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11 December 2018 0 Comments
Posted in Medical Negligence

Heart attacks kill more women than they should – why is this and what can be done?

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The British Heart Foundation have highlighted that Coronary heart disease ‘kills twice as many women as breast cancer every year, yet coronary heart disease is still perceived as a “man’s disease”’ . Katie Shaw takes a look at why this might be, a recent example which demonstrates the danger of this, and what symptoms of heart attack women should look out for.

Statistics show that, when experiencing symptoms of heart attack, women are slower to ring 999 for an ambulance than men. This can result in poorer outcomes as early treatment is directly linked to survival chances.

The causes and pitfalls of this gender discrepancy

So what is the cause of this gender discrepancy? A common theory is that women are by nature just more reluctant to cause a fuss, and fear feeling ashamed if it transpires they are not in a life threatening situation.

However in addition to this, studies have shown women are less likely to present with tell-tale chest pain when suffering from a heart attack. Therefore both women and the medical professionals that they come into contact with may not be recognising the signs and symptoms of coronary trouble early enough.

To illustrate this, the twittersphere has been alight this week with the details of one lady’s plight in the USA, @geewheezie, who suffered a heart attack recently and has been raising awareness of the a-typical symptoms she presented with:

Potential symptoms of heart attack to keep an eye out for

With the above knowledge to hand, it is therefore all the more important for women to keep an eye out for signs of heart attack that they might not expect.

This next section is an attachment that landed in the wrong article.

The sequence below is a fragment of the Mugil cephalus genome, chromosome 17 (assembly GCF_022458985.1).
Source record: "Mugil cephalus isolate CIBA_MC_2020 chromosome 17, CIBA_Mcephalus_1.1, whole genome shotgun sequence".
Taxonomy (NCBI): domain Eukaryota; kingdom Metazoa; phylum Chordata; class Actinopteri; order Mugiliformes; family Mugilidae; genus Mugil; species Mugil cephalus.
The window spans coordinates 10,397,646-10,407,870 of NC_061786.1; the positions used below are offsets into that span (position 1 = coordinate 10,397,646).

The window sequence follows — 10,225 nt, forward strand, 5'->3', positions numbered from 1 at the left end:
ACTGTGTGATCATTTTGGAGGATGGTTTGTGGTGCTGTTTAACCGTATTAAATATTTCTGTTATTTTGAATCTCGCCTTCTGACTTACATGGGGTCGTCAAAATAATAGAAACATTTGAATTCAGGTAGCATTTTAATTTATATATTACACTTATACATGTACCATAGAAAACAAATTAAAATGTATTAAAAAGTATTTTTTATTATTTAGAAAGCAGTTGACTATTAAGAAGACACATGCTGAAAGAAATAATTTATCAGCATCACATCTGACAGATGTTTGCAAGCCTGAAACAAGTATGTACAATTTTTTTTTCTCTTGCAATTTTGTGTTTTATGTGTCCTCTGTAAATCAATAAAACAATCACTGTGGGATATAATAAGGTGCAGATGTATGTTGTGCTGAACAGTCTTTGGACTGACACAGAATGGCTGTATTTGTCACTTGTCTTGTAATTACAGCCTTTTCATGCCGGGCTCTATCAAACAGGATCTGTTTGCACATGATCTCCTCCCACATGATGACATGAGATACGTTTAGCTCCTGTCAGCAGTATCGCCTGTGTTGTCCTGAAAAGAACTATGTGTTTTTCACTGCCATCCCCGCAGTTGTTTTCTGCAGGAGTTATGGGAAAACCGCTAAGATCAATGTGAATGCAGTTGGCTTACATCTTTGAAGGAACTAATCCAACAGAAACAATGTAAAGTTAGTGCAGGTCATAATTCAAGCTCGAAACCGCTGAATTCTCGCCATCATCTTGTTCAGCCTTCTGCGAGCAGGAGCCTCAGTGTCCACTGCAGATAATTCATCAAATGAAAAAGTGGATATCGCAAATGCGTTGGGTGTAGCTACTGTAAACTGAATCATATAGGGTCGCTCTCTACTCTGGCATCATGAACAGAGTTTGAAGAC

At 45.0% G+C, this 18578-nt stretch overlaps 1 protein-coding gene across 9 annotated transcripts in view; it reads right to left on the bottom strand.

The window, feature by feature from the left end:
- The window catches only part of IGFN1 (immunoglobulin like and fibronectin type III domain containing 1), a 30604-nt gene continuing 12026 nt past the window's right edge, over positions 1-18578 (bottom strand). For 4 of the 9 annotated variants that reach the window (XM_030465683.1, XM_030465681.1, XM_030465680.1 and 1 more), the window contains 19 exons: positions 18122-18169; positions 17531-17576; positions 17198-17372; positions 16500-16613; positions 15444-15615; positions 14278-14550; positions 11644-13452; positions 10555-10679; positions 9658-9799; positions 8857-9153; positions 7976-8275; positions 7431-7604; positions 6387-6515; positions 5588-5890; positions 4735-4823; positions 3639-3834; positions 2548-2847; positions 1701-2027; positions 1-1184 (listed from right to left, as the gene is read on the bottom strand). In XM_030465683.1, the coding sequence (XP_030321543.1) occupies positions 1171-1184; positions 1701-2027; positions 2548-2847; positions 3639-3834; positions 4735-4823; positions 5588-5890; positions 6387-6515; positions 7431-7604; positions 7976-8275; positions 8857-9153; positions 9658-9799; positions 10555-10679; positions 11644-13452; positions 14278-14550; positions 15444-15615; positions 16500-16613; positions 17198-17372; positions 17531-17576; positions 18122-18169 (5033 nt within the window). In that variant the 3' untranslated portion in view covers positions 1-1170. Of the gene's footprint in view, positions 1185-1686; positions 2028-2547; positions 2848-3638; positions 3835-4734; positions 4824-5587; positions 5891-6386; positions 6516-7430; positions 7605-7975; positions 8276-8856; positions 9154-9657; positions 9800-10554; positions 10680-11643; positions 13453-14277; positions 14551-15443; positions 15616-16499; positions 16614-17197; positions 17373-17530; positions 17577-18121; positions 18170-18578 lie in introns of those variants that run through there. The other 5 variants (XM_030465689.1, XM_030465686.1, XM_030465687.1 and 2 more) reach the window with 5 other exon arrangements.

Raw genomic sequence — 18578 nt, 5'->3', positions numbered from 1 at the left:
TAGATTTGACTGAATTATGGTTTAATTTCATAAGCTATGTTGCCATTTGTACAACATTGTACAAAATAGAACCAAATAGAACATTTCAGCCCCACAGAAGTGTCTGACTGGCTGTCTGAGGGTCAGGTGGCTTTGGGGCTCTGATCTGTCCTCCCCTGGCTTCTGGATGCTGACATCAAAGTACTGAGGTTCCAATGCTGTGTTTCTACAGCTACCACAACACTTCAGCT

The British Heart foundation gives the following information on their website for the signs of heart attack in addition to chest pain that we should be looking out for:

  • Pain radiating to the arms, neck, jaw, stomach and back can all be symptoms of a heart attack.
  • You may experience pain in just one or all of these places; for some people the pain is severe but for others just uncomfortable.
  • A feeling of indigestion or reflux type pain – this is often ignored in the hope that it will pass.
  • Feeling sick, sweaty, breathless or lightheaded with associated chest pain or discomfort
  • A general feeling of being unwell or lethargic can also be an indicator of a heart attack when accompanied by chest pain or discomfort.

Heart attacks can happen to anybody no matter how healthy their lifestyle. If you, a friend or family member are suffering with chest pain or any of the symptoms listed above please seek medical attention as soon as possible.

If you have questions about misdiagnosis of heart attacks for our cardiac team, please get in touch with us today.

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